After nearly a decade, bestselling author of Funny Boy and The Hungry Ghosts Shyam Selvadurai returns with a sweeping new novel set in ancient India. It introduces readers to Siddhartha Gotama – the man who would become Buddha – and Yasodhara, the woman who married him.
One fateful night, at the request of Maharaja Maha Kosala, a young Siddhartha meets with an ascetic who preaches of a suffering that “ends all further suffering.” Even though he is repulsed by the ascetic’s fanaticism, Siddhartha finds himself drawn to the man’s underlying philosophy. In order to escape what he considers a fresh defect within himself, Siddhartha decides a wife of practicality will rein him in, and he asks for his cousin’s hand in marriage.
Sixteen-year-old Yasodhara, unaware of her cousin’s attraction to this new spiritual philosophy, agrees to marry Siddhartha. She quickly spots his tendency to brood, but chalks it up to his temperament. Soon after their wedding, Siddhartha is stationed as the governor in Mudgala in the north, and Yasodhara is uprooted from the sheltered life she’s lived as a well-born female. Bearing the lot of women, Yasodhara is forced to reinvent herself – and she does. She becomes an expert in cultivating the paddy fields and takes satisfaction in the “feel of the earth in her hands, the sense of power in growing the food they ate.” And she thrives. Despite Siddhartha’s success, his thoughts return to the impermanence of life, a fixation renewed by an unexpected visit from an old friend.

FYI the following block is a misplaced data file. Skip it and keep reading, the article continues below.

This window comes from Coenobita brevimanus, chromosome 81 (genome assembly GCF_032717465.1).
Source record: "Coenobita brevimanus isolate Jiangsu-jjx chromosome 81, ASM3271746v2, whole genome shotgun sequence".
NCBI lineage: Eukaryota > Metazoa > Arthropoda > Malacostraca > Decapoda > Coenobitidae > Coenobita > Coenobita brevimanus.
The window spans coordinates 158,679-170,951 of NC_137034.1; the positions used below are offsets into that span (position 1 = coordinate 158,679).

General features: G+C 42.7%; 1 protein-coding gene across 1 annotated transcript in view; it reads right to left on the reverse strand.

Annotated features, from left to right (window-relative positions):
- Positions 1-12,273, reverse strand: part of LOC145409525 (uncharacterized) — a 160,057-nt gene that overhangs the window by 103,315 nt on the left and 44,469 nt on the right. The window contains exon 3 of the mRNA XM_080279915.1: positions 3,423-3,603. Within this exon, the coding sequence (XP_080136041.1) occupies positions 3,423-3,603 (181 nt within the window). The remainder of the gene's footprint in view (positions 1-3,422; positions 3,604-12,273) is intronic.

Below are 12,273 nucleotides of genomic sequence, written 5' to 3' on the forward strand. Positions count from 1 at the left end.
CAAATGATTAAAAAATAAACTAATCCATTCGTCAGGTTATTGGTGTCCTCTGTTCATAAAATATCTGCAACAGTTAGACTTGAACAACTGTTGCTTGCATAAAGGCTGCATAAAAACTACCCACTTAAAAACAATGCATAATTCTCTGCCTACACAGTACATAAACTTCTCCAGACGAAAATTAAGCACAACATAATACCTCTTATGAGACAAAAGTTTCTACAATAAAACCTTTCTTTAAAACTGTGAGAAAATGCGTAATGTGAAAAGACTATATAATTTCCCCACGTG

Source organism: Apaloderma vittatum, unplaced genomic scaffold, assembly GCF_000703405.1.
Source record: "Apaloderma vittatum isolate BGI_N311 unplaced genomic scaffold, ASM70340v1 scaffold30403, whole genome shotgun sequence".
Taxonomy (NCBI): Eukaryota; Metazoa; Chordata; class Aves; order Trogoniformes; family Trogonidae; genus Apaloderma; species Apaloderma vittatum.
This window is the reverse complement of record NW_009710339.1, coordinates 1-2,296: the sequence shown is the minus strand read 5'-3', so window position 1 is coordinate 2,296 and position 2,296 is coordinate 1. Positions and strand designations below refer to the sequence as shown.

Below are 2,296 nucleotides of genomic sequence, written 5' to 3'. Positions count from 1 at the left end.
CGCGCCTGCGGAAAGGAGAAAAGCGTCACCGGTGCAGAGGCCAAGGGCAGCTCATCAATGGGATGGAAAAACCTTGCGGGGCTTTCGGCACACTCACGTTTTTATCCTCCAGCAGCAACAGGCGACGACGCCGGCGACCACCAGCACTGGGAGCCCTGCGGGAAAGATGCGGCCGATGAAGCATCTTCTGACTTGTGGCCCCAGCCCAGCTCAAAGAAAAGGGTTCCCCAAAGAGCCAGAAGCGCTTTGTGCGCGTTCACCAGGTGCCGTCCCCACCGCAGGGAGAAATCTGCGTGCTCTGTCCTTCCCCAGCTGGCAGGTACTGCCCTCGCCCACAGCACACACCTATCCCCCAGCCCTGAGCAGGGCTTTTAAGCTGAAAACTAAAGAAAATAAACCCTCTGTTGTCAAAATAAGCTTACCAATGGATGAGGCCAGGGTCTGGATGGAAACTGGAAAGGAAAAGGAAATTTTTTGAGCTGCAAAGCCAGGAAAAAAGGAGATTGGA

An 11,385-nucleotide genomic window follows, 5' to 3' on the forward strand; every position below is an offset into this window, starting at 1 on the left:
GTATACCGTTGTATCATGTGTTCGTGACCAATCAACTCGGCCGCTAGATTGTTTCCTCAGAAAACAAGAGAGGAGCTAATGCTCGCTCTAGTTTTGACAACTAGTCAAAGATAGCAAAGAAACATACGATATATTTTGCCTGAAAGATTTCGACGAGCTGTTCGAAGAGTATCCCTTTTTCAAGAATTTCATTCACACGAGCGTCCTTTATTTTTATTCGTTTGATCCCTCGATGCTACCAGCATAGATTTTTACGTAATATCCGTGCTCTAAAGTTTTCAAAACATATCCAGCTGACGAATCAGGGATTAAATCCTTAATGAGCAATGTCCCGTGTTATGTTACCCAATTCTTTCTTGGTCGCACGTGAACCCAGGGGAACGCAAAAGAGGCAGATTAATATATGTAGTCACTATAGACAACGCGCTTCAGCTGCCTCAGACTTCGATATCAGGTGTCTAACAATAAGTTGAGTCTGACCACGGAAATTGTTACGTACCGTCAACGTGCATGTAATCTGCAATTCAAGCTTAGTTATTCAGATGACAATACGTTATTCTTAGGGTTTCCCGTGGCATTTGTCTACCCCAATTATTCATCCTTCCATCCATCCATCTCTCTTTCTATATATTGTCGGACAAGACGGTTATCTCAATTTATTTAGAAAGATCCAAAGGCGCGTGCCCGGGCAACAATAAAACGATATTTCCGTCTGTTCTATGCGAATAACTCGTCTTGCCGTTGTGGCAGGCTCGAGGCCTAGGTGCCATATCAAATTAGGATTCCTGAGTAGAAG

Things are no better back in the royal city of Kapilavastu, and soon Yasodhara is unable to bridge the chasm between her and her husband, despite her desperate attempts. In a heartbreaking sequence, she confronts Siddhartha about the robe, razor, and begging bowl she finds in his private quarters. He finally tells her the truth, beginning with that night so many years ago, and admits this search for spiritual enlightenment is a calling he can no longer leave unanswered. After presiding over the naming ceremony of his son, Rahula, Siddhartha disappears from Yasodhara’s life without saying a word.
Divided into three parts called dukkha, a term that covers everything from dissatisfaction to irritation and tragedy, Mansions of the Moon is a deeply intimate novel. The dukkhas, each of which begins with a vignette of Yasodhara in the narrative present and recalls the hardships she endured after Siddhartha’s abandonment, trace their marriage as life takes them across India, from the mountains of Mudgala to the grandeur of Kapilavastu and the soil of Licchavi in the Kathmandu Valley.
Selvadurai has created a captivating look at Yasodhara, who has remained largely hidden in Buddhist literature. Although she is “submerged by change, swept away and drowned in it” due to the decisions the men in her life make, here, in these pages, we see her struggle, hear her fears, and understand her pain. We know what’s coming next and want to shelter her from the blow – a testament to Selvadurai’s extraordinary empathy and storytelling. Narrated using many Pali words, this is an epic story of Yasodhara’s journey to find her own path forward.